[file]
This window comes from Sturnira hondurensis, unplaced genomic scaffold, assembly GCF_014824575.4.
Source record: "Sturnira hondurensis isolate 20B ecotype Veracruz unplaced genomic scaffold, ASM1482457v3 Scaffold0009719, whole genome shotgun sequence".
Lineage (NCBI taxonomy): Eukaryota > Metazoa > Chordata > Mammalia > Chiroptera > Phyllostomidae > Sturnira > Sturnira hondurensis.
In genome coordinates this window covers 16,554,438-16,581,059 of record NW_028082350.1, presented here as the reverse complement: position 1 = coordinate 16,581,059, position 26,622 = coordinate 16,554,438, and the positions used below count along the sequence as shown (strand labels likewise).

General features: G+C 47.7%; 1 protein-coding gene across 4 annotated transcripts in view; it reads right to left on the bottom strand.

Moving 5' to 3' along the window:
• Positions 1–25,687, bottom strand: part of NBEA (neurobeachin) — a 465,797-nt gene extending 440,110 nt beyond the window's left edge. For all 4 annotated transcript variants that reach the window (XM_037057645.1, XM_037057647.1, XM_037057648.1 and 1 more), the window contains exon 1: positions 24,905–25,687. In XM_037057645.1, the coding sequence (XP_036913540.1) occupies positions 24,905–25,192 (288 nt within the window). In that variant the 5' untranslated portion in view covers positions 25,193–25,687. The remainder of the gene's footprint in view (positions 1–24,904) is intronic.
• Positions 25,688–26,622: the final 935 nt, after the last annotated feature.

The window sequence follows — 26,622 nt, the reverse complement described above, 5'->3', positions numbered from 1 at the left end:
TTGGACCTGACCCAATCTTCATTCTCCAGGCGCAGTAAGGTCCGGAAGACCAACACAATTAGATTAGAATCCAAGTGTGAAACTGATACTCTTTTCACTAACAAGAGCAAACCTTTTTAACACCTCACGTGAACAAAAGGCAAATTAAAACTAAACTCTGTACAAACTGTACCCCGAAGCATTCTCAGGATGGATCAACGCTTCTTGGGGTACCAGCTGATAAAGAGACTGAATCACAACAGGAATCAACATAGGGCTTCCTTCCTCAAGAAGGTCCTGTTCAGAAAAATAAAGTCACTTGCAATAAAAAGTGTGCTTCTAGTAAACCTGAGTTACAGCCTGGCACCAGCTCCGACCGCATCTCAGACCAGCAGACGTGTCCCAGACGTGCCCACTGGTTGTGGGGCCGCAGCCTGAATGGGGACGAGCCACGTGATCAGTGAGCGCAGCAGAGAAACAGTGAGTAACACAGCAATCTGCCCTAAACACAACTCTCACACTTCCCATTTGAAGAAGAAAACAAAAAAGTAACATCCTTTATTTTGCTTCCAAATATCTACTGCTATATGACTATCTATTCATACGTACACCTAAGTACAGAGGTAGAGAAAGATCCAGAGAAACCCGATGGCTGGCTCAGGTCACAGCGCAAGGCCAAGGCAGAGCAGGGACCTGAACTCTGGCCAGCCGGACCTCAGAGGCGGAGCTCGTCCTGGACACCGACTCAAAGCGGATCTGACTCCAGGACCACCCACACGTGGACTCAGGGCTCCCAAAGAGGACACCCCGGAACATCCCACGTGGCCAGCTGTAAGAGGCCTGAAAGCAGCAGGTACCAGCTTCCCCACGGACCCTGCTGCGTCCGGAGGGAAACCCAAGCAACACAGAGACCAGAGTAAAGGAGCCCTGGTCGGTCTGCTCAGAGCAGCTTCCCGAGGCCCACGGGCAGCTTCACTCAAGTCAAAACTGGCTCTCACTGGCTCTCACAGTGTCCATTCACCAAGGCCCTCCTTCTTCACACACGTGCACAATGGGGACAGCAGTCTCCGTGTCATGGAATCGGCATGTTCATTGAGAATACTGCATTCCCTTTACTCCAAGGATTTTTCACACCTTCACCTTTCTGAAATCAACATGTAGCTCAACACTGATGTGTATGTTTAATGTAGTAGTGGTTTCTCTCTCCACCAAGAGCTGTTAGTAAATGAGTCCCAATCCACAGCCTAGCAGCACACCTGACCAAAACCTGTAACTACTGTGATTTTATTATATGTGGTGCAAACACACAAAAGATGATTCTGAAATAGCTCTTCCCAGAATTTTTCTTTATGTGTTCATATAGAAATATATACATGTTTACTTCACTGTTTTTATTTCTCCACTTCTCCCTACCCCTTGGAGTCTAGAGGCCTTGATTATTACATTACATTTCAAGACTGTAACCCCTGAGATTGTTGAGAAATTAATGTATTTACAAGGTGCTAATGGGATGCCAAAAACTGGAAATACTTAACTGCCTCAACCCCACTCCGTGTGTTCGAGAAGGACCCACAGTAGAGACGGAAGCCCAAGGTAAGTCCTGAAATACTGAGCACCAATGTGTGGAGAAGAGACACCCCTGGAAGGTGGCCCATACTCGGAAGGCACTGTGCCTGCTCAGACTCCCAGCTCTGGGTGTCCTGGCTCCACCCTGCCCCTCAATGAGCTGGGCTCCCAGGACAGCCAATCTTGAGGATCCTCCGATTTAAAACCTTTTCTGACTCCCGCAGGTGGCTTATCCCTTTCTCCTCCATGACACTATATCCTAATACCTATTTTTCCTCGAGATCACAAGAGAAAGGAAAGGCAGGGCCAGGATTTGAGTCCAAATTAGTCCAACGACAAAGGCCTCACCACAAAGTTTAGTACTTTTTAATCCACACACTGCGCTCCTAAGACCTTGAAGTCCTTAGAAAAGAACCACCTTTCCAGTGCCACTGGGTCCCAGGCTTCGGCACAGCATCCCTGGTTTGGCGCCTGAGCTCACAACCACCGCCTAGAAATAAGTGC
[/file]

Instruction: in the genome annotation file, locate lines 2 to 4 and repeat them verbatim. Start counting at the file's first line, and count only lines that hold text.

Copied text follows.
Source record: "Sturnira hondurensis isolate 20B ecotype Veracruz unplaced genomic scaffold, ASM1482457v3 Scaffold0009719, whole genome shotgun sequence".
Lineage (NCBI taxonomy): Eukaryota > Metazoa > Chordata > Mammalia > Chiroptera > Phyllostomidae > Sturnira > Sturnira hondurensis.
In genome coordinates this window covers 16,554,438-16,581,059 of record NW_028082350.1, presented here as the reverse complement: position 1 = coordinate 16,581,059, position 26,622 = coordinate 16,554,438, and the positions used below count along the sequence as shown (strand labels likewise).